Google, Chrome, WebVR,

Last week Google launched Chrome 48 for Mac, Windows and Linux. It was only a matter of time till the tech giant released its proprietary browser’s latest version for Apple’s iOS. The web giant, on Wednesday, announced that Chrome 48 has now started rolling out for iOS and it brings in tow a lot of performance and stability improvements.

Until now, just like every other app using web view on iOS, Chrome was using UIWebView, which limited performance and lowered stability by quite a large amount. When iOS 8 was launched, Apple introduced the new WKWebView API that offered performance equivalent to that of Safari. While Google had considered switching to WKWebView a long time ago, there were a few significant challenges which were quite tricky with iOS 8 on board.

Because of these hurdles, Google couldn’t replace UIWebView with WKWebView right after Apple released iOS 8 in September 2014. The issues, the company lists, include:

  • There is no cookie management API, which means there is no obvious way to clear/manage cookies
  • Protocol handlers no longer work, which breaks several very important features
  • POST bodies are missing from delegate callbacks, which breaks certain aspects of form handling

With iOS 9 finally out and running, Google finally found ways to work around the issues and successfully integrated WKWebView in place of UIWebView.

What does that do for us? You might ask.chrome_ios_crash_rate

WKWebView gives Chrome dramatic improvements in stability, speed, responsiveness, and web compatibility. In fact, the performance of Chrome will now, if not better than, will at least be in par with that of Safari on iOS. The new webkit uses out-of-process rendering which it doesn’t take down Chrome with it when the web view crashes or runs out of memory. The company claims that this leads to 70 percent less crashes than before.

You also get new features like IndexedDB, faster and smoother switching to background tabs, smoother, better and more responsive scrolling and a better JavaScript execution speed.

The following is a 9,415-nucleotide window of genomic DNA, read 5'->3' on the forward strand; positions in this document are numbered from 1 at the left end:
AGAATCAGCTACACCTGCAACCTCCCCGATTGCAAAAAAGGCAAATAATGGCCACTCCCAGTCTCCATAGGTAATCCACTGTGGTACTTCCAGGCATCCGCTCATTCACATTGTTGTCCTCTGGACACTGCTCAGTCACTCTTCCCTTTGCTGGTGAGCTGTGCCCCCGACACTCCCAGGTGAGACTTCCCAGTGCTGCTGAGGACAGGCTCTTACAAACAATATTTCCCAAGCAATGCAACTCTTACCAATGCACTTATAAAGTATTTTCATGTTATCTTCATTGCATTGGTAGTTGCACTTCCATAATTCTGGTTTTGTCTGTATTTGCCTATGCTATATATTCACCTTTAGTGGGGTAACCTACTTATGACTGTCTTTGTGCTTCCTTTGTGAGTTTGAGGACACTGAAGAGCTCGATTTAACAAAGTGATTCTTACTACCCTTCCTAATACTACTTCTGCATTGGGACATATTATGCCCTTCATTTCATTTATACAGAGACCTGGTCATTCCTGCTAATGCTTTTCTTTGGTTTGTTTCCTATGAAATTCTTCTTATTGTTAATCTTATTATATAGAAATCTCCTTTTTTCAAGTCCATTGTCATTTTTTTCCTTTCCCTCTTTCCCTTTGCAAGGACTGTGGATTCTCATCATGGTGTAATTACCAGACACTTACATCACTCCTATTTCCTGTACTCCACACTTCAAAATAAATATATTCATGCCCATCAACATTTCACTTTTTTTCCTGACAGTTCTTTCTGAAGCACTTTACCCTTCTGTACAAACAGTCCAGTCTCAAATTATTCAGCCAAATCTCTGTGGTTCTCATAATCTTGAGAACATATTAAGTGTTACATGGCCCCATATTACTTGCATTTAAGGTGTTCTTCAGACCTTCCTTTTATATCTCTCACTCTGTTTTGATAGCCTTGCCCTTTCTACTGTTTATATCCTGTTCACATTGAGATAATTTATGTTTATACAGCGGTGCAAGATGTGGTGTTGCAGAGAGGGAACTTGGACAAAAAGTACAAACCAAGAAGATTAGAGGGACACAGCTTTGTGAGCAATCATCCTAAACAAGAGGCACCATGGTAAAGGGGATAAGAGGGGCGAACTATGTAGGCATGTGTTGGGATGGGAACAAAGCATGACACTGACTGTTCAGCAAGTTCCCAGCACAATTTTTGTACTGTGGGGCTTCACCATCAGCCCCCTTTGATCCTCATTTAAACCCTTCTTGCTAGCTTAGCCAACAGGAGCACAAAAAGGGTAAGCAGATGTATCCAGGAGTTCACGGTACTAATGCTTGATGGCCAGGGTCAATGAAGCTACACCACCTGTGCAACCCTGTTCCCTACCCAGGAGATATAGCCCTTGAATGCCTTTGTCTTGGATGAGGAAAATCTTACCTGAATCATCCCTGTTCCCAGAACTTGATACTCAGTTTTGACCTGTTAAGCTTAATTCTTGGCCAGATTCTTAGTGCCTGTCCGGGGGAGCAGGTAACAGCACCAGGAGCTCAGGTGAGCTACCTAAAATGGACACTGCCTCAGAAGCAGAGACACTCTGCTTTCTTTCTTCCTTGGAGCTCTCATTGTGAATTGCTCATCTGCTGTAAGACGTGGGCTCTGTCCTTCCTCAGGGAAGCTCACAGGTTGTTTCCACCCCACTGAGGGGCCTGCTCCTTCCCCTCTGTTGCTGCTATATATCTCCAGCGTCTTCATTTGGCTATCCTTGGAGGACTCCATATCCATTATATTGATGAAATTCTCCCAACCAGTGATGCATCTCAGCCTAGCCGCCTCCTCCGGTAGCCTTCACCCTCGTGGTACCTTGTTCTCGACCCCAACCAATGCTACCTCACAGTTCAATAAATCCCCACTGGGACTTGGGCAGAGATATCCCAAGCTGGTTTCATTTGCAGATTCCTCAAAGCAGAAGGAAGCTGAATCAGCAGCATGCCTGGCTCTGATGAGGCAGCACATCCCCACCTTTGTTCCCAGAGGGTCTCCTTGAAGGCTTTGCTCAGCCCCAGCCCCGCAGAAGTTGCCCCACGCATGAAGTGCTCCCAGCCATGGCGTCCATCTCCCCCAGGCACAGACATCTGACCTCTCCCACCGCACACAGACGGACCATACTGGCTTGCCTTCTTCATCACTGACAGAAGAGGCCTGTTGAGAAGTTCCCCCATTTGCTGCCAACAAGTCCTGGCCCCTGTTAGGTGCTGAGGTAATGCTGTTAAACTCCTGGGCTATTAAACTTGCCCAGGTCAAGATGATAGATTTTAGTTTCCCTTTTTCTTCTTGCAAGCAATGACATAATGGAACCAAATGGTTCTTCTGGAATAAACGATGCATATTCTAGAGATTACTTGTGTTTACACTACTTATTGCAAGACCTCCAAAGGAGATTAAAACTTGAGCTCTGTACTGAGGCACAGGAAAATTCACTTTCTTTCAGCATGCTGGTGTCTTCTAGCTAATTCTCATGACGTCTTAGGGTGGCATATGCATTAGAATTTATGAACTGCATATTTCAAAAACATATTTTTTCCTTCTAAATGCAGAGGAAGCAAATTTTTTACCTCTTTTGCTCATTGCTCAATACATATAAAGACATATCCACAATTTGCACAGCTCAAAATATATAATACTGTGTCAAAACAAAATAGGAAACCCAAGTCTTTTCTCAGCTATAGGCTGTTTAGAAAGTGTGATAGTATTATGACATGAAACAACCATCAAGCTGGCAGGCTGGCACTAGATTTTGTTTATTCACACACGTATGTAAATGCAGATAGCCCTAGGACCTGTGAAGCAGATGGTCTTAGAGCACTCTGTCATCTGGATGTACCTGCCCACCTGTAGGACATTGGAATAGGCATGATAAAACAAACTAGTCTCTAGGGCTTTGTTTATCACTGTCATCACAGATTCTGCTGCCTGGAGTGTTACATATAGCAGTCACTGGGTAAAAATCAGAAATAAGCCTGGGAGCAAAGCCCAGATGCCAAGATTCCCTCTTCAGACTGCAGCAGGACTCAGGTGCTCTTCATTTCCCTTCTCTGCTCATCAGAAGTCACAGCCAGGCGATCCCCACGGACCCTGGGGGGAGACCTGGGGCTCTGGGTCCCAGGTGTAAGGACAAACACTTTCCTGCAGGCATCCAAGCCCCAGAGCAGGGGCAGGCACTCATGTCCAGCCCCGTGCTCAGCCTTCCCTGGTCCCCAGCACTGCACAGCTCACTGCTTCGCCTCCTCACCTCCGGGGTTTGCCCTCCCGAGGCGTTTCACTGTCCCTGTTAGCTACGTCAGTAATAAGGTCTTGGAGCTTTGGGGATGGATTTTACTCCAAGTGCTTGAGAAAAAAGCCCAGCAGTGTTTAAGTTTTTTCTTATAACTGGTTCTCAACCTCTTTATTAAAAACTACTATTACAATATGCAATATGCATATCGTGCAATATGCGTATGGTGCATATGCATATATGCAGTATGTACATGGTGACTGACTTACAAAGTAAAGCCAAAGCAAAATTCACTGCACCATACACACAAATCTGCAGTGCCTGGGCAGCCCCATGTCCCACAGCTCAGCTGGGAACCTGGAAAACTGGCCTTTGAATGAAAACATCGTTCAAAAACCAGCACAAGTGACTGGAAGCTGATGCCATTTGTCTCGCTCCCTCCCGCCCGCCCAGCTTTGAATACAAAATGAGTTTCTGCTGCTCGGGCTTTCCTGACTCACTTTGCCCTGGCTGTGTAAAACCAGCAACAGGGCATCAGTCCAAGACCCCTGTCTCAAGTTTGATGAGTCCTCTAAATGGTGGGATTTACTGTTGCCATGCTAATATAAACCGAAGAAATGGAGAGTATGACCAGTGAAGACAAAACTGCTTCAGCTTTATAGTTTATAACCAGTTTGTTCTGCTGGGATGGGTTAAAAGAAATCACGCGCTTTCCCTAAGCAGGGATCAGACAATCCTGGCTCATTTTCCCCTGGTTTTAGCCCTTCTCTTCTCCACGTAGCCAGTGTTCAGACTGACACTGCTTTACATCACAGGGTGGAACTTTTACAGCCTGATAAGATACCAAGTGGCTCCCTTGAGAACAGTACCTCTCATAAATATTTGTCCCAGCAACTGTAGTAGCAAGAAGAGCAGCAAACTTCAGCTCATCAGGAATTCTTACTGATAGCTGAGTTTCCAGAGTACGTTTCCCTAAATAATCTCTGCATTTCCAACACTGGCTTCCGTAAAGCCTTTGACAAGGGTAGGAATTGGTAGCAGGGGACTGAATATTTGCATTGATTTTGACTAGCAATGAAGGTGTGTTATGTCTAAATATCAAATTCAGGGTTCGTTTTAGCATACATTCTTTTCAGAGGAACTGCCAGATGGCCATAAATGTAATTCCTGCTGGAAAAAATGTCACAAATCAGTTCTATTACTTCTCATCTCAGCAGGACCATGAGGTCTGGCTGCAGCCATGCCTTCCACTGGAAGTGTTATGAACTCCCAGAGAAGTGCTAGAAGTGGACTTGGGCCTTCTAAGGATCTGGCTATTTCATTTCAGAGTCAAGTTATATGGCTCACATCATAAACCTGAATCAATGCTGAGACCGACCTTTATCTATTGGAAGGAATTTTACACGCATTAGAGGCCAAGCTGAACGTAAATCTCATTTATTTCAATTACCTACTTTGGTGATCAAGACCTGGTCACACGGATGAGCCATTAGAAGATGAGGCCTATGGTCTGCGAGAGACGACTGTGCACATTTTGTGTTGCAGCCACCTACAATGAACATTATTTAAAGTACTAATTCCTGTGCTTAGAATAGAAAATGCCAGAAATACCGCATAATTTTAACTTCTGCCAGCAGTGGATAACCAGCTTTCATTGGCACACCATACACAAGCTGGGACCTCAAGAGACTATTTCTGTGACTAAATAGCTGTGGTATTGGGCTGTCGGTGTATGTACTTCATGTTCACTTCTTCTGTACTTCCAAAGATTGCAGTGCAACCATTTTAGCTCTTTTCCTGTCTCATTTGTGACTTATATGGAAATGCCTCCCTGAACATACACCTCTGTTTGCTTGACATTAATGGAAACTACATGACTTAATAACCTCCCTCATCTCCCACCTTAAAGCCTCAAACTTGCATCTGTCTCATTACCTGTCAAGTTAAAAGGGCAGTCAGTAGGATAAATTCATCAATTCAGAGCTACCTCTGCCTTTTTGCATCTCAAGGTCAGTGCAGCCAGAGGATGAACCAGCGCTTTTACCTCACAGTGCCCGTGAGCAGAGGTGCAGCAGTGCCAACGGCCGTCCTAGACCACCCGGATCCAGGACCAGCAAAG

Google also officially launched its Data Saver extension for the browser out of beta today. The feature had been in public beta for almost 10 months now. The company had first launched it back in March 2015. Data Saver is a very helpful extension if you are someone who is on limited data or needs to speed up rendering times. The tool not just does what it’s named after, it also shows you the actual and compressed sizes of web pages.

Here is the extension’s official description according to Google:

Reduces data usage by using Google servers to optimize pages you visit. Browse more for less!

By enabling this extension, Chrome will use Google servers to compress pages you visit before downloading them. Pages accessed using private connections (HTTPS) or in incognito tabs will not be optimized or seen by Google. Get more visibility into your data usage by clicking on “Details” to see how much data is used by the sites you visit. This might help you make more informed decisions regarding your usage based on the type of connection you are using.

You can download the latest version of Chrome from the Apple’s App Store and install the Chrome Data Saver extension from the Chrome Web Store.

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